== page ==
Childhood & Early Life
Igor Ivanovich Sikorsky was born in Kiev, in the Russian Empire (currently in Ukraine), on May 25, 1889. His father was Ivan Alexeevich Sikorsky, a professor of psychology at Saint Vladimir University and a well-known psychiatrist. His mother was Mariya Stefanovna Sikorskaya. She was a physician but didn’t work professionally.
Igor Sikorsky was the youngest of five children and was homeschooled by his mother. She helped him develop a great interest in the arts, especially the works of Leonardo Da Vinci and stories by the prominent author Jules Verne.
He developed an interest in natural sciences by the age of 11, and by the age of 12, he had made a small helicopter, powering it with a rubber-band.
At the age of 14, he started attending the Saint Petersburg Maritime Cadet Corps. But when he realized that his future was in engineering, he left the academy and went to Paris. He returned to Russia soon after and enrolled at the Kyiv Polytechnic Institute.
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Igor Sikorsky, while studying at the institute, eventually came to realize that the mathematics and abstract sciences taught there couldn’t provide solutions to actual pragmatic problems. Therefore, he left the school and decided to spend time in his shop and laboratory.
He had a tour through Europe in the summer of 1908, and he came to know of the accomplishments of the Wright brothers. After his return to Paris, he purchased a lightweight engine. His sister Olga assisted him, providing financial backing.
Igor Sikorsky next entered the field of fixed-wing design. He eventually began building his first airplane. His S-1 biplane was tested early in 1910. It had a 15-horsepower engine. It, however, proved to be inadequate. But with further developments, the engine was able to carry him on his first flight even though it was just a short one.
He made an improvement to the design and eventually made the S-3, S-4, and S-5. By mid-1911, his S-5, which had a 50-horsepower engine, was able to stay in the air for more than an hour, and attain a high altitude of 450 meters. He also earned the International Pilot’s License Number 64.
During the Russian Revolution and the collapse of Germany, he decided to move to US because he saw little opportunity in Europe. He landed in New York in March 1919. He spent some years as a lecturer and schoolteacher, and also tried to find a place for himself in the postwar aircraft industry.
Along with a few associates, Igor Sikorsky formed his own company, named the Sikorsky Aero Engineering Corporation. By 1928, he had become a citizen of US. By 1929, the company had become a part of United Aircraft Corporation and occupied a large plant.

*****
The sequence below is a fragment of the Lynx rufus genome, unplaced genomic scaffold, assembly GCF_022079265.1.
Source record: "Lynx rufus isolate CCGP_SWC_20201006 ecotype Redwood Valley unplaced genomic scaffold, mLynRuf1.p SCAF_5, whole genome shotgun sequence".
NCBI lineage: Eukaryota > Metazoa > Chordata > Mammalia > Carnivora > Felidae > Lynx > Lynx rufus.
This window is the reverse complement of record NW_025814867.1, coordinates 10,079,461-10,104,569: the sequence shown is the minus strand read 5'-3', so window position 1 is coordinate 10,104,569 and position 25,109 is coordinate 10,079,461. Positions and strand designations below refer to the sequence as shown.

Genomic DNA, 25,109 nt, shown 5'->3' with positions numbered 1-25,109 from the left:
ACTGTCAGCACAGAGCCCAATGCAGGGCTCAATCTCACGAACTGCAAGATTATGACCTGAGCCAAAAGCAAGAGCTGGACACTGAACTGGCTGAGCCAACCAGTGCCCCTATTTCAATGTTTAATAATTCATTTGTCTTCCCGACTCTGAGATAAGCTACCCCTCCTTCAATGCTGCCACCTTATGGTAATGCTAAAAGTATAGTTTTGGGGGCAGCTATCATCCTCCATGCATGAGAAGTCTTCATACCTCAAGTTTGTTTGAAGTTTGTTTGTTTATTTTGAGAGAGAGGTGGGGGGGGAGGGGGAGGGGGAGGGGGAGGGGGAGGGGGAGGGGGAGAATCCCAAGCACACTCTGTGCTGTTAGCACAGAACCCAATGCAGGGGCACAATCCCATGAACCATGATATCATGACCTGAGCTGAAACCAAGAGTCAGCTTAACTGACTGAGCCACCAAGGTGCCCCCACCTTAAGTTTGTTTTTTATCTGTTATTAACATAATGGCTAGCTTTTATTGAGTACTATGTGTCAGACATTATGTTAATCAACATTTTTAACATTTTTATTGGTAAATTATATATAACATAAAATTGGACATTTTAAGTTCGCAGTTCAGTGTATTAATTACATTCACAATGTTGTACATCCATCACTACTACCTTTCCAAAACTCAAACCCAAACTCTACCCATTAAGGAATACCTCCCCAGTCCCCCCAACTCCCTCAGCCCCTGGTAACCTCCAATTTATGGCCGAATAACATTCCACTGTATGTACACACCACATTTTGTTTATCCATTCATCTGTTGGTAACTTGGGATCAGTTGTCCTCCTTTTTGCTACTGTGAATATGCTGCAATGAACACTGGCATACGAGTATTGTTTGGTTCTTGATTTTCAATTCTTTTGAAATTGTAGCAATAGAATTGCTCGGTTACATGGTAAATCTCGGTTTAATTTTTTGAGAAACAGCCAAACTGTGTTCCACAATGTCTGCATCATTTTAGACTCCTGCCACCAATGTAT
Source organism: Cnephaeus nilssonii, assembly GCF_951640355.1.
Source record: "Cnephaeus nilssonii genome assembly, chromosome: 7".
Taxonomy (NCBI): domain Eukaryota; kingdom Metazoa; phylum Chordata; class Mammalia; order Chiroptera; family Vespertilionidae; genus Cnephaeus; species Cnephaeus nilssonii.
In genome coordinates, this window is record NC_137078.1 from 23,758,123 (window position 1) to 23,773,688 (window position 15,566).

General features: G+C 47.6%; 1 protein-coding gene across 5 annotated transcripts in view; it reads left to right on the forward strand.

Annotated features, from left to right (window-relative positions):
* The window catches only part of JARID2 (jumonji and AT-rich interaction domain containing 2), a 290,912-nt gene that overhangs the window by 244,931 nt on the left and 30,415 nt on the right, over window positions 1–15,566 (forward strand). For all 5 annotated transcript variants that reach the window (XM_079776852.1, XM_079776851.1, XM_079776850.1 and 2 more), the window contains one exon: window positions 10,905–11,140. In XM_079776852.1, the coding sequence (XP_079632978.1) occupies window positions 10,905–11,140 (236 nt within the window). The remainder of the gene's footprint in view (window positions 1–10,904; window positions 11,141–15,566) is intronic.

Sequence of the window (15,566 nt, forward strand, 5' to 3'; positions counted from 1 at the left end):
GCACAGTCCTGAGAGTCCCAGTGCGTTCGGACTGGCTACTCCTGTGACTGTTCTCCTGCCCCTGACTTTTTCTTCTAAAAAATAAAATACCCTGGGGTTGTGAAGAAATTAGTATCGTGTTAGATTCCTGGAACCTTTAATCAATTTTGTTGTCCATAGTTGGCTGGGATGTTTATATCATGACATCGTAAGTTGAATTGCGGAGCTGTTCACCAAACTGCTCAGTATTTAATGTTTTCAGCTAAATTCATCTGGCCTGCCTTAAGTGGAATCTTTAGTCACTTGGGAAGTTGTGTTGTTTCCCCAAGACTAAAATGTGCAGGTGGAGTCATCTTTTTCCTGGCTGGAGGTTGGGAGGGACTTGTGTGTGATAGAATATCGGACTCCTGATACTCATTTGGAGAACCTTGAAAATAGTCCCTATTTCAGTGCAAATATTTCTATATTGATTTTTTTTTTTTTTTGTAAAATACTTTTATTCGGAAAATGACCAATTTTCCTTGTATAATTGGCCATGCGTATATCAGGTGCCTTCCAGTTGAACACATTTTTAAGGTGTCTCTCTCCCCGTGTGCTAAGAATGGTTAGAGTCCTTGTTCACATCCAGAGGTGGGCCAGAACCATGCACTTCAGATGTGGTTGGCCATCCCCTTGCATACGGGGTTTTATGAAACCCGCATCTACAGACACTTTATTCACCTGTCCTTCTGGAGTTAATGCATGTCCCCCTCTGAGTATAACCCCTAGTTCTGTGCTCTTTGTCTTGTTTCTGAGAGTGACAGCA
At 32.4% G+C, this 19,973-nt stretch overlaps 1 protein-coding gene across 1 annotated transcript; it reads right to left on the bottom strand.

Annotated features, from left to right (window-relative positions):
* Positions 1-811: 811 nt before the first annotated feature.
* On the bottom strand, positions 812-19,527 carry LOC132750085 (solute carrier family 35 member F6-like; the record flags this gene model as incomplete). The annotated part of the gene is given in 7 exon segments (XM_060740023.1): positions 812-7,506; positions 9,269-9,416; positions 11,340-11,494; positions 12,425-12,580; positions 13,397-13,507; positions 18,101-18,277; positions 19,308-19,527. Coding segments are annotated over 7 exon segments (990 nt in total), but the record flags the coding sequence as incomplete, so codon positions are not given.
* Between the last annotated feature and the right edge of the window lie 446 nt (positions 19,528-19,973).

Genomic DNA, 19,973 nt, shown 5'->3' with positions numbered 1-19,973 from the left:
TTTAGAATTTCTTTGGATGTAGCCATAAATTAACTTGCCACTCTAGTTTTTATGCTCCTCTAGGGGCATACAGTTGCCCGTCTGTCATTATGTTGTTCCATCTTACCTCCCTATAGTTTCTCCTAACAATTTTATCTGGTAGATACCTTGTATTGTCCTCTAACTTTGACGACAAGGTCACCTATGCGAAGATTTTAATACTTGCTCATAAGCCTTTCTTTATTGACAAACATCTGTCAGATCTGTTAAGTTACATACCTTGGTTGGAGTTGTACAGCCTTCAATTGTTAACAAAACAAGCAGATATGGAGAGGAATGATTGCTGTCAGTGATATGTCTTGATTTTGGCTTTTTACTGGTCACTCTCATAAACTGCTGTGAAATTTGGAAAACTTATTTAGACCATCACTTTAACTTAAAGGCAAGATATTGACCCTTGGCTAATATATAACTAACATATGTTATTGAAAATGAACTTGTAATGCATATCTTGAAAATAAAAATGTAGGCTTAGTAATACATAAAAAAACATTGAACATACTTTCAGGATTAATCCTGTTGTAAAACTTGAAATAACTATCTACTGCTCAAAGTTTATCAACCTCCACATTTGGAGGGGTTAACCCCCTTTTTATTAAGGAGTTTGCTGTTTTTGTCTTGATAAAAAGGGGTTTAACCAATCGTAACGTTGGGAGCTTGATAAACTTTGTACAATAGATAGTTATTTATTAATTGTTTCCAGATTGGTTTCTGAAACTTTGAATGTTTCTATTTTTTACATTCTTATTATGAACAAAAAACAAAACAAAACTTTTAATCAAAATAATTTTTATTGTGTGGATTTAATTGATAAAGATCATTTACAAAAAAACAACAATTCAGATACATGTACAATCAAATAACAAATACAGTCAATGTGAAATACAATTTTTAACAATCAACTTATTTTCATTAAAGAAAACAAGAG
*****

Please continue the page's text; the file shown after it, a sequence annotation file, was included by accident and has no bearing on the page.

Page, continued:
They started manufacturing flying boats such as the S-42, which was used for transatlantic flights. Eventually, the first S-40 was produced in 1931. It helped in pioneering Pan American World Airways mail as well as passenger routes not just around the Caribbean, but to South America as well.
Igor Sikorsky had further success with the creation of the Vought-Sikorsky VS 300 on 14th September 1939. It had its first flight on 24th May 1940. In the ensuing years, his work led to the creation of the R-4, which became the first helicopter to be produced on a mass scale.
He retired in 1957 as the engineering manager of his company, but chose to remain active as a consultant till his death. Throughout his career, he received many honorary doctorates and fellowships as well as medals and awards, including the St Vladimir Cross from Russia, the Elmer A Sperry Award, and the National Defense Award.
Family & Personal Life
Igor Sikorsky was married twice. His first wife was Olga Fyodorovna Simkovitch, whom he later divorced. They had one daughter. He later married Elisabeth Semion in US. They had four sons, named Sergei, Nikolai, Igor Jr. and George.
He was a deeply religious Christian. He also authored two religious and philosophical books.
Igor Sikorsky passed away on 26th October 1972, in his home in Easton, Connecticut. He was buried in Saint John the Baptist Russian Orthodox Cemetery situated in Nichols Avenue in Stratford.
Six years before his death, he had been inducted into the International Air & Space Hall of Fame.
In 1987, around fifteen years after his death, he was inducted into the National Inventors Hall of Fame as well as the Junior Achievement US Business Hall of Fame.
The Kiev International Airport was renamed as Igor Sikorsky Kyiv International Airport Zhuliany in March 2018.